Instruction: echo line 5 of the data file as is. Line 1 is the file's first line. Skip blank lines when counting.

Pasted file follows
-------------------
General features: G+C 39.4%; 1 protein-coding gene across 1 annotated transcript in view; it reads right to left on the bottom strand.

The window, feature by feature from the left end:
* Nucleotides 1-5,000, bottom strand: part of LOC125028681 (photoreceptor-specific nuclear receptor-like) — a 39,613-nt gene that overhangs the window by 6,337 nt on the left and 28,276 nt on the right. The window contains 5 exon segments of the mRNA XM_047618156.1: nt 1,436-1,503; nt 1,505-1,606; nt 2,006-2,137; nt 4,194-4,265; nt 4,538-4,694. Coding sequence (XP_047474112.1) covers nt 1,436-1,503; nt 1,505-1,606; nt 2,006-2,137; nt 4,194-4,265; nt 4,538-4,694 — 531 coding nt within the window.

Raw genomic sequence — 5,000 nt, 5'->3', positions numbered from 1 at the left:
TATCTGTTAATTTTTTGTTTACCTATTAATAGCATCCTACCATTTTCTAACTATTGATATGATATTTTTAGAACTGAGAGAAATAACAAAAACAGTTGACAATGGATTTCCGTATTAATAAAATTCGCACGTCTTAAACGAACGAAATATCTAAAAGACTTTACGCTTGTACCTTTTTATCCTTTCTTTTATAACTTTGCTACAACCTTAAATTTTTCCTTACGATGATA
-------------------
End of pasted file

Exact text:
TATCTGTTAATTTTTTGTTTACCTATTAATAGCATCCTACCATTTTCTAACTATTGATATGATATTTTTAGAACTGAGAGAAATAACAAAAACAGTTGACAATGGATTTCCGTATTAATAAAATTCGCACGTCTTAAACGAACGAAATATCTAAAAGACTTTACGCTTGTACCTTTTTATCCTTTCTTTTATAACTTTGCTACAACCTTAAATTTTTCCTTACGATGATA